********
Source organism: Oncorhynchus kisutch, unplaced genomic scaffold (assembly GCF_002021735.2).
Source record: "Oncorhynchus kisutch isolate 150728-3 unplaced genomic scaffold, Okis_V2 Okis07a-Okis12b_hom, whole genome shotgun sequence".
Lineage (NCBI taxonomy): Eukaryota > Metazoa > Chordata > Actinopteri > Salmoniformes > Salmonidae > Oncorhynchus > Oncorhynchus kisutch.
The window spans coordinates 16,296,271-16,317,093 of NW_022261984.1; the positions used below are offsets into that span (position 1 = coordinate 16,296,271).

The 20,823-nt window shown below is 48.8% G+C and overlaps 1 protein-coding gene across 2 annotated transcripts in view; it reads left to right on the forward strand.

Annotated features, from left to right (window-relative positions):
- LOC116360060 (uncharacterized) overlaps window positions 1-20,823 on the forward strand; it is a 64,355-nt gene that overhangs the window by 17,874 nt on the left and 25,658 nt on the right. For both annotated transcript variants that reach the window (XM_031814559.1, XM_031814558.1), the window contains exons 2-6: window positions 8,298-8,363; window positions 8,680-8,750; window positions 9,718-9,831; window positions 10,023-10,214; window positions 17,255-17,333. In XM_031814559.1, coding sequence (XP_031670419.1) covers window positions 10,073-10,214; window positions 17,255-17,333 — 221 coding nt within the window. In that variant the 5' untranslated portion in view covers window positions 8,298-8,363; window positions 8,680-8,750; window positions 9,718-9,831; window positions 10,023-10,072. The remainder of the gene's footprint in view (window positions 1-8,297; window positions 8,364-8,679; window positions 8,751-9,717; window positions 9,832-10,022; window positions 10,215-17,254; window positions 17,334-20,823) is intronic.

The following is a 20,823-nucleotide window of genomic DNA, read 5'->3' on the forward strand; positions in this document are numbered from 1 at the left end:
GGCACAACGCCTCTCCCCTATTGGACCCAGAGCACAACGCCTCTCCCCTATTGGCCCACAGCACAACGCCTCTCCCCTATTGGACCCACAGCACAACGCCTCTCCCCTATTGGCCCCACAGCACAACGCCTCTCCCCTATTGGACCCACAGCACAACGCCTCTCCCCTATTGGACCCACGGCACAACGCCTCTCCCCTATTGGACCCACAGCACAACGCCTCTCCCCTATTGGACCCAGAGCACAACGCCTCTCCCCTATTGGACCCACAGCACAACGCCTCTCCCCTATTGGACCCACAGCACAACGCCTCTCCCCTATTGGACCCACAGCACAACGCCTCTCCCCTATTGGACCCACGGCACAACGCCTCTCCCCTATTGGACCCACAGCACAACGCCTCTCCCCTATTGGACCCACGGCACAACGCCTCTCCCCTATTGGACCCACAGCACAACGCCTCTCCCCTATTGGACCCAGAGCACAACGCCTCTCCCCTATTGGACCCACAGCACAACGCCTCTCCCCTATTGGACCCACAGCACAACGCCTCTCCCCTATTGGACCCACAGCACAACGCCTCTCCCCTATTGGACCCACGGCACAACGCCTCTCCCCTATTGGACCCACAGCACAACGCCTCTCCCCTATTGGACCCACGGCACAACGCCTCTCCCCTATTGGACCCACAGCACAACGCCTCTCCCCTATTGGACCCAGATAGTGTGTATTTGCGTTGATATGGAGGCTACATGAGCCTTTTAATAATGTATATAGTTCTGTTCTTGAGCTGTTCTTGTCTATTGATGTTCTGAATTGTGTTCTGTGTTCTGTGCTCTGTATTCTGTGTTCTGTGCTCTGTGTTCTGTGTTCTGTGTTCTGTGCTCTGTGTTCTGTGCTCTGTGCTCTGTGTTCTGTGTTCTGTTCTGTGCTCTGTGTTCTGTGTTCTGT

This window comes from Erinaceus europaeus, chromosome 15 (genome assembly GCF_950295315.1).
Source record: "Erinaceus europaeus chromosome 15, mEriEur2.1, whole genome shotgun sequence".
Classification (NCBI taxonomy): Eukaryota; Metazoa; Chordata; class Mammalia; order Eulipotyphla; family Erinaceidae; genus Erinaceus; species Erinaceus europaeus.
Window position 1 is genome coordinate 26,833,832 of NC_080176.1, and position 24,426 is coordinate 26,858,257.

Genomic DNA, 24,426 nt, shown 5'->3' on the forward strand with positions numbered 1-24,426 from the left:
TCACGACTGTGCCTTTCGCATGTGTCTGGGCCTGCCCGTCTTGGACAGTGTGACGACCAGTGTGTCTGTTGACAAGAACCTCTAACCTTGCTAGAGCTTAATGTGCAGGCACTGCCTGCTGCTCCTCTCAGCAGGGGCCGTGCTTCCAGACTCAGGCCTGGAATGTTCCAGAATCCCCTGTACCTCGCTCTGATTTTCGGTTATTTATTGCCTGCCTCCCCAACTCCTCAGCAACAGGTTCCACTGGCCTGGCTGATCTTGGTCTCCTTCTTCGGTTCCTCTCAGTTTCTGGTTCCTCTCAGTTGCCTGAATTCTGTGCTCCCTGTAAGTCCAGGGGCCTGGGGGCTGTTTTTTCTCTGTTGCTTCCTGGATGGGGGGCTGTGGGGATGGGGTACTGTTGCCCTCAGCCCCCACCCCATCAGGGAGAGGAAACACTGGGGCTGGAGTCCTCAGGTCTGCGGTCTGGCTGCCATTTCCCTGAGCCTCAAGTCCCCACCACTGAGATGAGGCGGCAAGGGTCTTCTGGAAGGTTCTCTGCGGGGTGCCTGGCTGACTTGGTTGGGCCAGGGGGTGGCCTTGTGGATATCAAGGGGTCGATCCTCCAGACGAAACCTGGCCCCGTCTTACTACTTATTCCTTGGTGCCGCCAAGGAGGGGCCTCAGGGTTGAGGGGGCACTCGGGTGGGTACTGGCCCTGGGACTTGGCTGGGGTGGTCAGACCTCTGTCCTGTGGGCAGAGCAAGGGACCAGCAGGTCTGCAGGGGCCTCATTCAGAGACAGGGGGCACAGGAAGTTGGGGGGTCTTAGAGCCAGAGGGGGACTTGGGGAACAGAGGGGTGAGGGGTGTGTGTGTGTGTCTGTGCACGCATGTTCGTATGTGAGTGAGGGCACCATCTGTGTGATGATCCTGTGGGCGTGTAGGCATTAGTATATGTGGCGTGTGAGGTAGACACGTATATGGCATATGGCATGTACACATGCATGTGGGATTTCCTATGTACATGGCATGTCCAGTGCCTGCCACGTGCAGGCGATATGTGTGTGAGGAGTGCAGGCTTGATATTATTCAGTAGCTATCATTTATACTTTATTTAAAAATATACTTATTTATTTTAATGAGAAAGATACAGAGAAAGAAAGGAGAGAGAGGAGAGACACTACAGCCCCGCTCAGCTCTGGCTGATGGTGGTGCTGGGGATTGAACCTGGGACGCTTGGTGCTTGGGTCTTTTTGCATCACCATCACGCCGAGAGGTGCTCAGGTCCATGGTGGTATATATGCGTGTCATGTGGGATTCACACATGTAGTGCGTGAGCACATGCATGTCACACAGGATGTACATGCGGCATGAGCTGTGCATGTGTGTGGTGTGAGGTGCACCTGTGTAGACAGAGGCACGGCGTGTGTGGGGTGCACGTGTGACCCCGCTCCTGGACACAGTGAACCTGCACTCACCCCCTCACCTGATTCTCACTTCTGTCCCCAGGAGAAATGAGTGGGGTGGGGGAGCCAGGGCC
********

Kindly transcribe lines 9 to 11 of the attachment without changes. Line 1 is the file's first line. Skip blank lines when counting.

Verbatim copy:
GGCACAACGCCTCTCCCCTATTGGACCCAGAGCACAACGCCTCTCCCCTATTGGCCCACAGCACAACGCCTCTCCCCTATTGGACCCACAGCACAACGCCTCTCCCCTATTGGCCCCACAGCACAACGCCTCTCCCCTATTGGACCCACAGCACAACGCCTCTCCCCTATTGGACCCACGGCACAACGCCTCTCCCCTATTGGACCCACAGCACAACGCCTCTCCCCTATTGGACCCAGAGCACAACGCCTCTCCCCTATTGGACCCACAGCACAACGCCTCTCCCCTATTGGACCCACAGCACAACGCCTCTCCCCTATTGGACCCACAGCACAACGCCTCTCCCCTATTGGACCCACGGCACAACGCCTCTCCCCTATTGGACCCACAGCACAACGCCTCTCCCCTATTGGACCCACGGCACAACGCCTCTCCCCTATTGGACCCACAGCACAACGCCTCTCCCCTATTGGACCCAGAGCACAACGCCTCTCCCCTATTGGACCCACAGCACAACGCCTCTCCCCTATTGGACCCACAGCACAACGCCTCTCCCCTATTGGACCCACAGCACAACGCCTCTCCCCTATTGGACCCACGGCACAACGCCTCTCCCCTATTGGACCCACAGCACAACGCCTCTCCCCTATTGGACCCACGGCACAACGCCTCTCCCCTATTGGACCCACAGCACAACGCCTCTCCCCTATTGGACCCAGATAGTGTGTATTTGCGTTGATATGGAGGCTACATGAGCCTTTTAATAATGTATATAGTTCTGTTCTTGAGCTGTTCTTGTCTATTGATGTTCTGAATTGTGTTCTGTGTTCTGTGCTCTGTATTCTGTGTTCTGTGCTCTGTGTTCTGTGTTCTGTGTTCTGTGCTCTGTGTTCTGTGCTCTGTGCTCTGTGTTCTGTGTTCTGTTCTGTGCTCTGTGTTCTGTGTTCTGT

This window comes from Erinaceus europaeus, chromosome 15 (genome assembly GCF_950295315.1).
Source record: "Erinaceus europaeus chromosome 15, mEriEur2.1, whole genome shotgun sequence".